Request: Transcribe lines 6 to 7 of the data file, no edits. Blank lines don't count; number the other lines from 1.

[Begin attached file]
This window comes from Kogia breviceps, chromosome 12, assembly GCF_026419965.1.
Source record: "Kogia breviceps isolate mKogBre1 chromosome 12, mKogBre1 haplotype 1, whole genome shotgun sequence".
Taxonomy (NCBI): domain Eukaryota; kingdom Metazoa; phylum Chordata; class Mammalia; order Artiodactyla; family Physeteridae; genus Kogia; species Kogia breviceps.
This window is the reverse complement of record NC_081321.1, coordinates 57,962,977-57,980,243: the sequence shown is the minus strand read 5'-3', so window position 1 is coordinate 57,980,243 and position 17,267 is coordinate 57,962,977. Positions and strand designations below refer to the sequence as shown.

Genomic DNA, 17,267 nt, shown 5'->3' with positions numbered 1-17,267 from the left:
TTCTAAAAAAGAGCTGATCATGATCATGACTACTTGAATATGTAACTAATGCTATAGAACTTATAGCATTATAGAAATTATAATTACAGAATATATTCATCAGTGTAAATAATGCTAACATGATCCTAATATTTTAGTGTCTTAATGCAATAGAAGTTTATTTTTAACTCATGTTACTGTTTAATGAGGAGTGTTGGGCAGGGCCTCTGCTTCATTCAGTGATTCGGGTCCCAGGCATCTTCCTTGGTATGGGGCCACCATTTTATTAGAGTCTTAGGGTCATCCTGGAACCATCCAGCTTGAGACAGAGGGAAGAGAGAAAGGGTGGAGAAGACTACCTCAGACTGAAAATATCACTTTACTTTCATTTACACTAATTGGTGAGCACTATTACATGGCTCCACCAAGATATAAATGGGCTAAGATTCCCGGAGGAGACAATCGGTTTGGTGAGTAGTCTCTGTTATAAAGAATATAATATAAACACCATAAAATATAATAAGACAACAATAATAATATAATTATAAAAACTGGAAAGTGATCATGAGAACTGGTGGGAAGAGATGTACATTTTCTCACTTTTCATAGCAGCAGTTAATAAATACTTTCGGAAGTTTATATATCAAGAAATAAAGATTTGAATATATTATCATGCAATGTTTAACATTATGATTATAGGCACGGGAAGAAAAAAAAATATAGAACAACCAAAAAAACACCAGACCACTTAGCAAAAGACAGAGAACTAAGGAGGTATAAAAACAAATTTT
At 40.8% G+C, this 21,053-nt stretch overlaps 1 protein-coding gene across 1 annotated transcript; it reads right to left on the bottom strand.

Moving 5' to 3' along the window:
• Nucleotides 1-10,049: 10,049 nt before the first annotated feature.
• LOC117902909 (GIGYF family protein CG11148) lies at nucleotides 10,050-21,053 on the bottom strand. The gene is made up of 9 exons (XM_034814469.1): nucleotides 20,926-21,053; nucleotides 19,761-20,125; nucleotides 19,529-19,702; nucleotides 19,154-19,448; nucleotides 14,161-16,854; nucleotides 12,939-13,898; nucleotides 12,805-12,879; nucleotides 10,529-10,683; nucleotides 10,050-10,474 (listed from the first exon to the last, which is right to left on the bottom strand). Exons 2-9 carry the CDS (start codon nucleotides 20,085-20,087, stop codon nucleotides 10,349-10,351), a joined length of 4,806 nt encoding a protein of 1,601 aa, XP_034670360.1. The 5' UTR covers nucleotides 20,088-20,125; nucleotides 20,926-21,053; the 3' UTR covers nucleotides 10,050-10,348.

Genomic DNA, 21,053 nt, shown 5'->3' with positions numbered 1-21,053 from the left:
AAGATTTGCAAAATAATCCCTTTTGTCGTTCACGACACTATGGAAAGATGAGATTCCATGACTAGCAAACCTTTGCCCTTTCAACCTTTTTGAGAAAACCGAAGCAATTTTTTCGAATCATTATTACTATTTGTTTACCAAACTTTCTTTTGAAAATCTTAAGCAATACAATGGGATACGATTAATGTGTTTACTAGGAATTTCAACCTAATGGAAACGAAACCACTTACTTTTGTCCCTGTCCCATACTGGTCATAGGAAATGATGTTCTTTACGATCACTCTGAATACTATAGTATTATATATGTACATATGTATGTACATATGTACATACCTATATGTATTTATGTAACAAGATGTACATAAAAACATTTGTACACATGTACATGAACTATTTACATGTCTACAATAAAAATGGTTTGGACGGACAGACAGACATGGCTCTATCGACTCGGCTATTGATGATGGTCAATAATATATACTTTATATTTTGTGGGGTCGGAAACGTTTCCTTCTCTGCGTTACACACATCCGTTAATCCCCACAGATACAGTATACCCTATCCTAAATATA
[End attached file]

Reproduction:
TTCTAAAAAAGAGCTGATCATGATCATGACTACTTGAATATGTAACTAATGCTATAGAACTTATAGCATTATAGAAATTATAATTACAGAATATATTCATCAGTGTAAATAATGCTAACATGATCCTAATATTTTAGTGTCTTAATGCAATAGAAGTTTATTTTTAACTCATGTTACTGTTTAATGAGGAGTGTTGGGCAGGGCCTCTGCTTCATTCAGTGATTCGGGTCCCAGGCATCTTCCTTGGTATGGGGCCACCATTTTATTAGAGTCTTAGGGTCATCCTGGAACCATCCAGCTTGAGACAGAGGGAAGAGAGAAAGGGTGGAGAAGACTACCTCAGACTGAAAATATCACTTTACTTTCATTTACACTAATTGGTGAGCACTATTACATGGCTCCACCAAGATATAAATGGGCTAAGATTCCCGGAGGAGACAATCGGTTTGGTGAGTAGTCTCTGTTATAAAGAATATAATATAAACACCATAAAATATAATAAGACAACAATAATAATATAATTATAAAAACTGGAAAGTGATCATGAGAACTGGTGGGAAGAGATGTACATTTTCTCACTTTTCATAGCAGCAGTTAATAAATACTTTCGGAAGTTTATATATCAAGAAATAAAGATTTGAATATATTATCATGCAATGTTTAACATTATGATTATAGGCACGGGAAGAAAAAAAAATATAGAACAACCAAAAAAACACCAGACCACTTAGCAAAAGACAGAGAACTAAGGAGGTATAAAAACAAATTTT
At 40.8% G+C, this 21,053-nt stretch overlaps 1 protein-coding gene across 1 annotated transcript; it reads right to left on the bottom strand.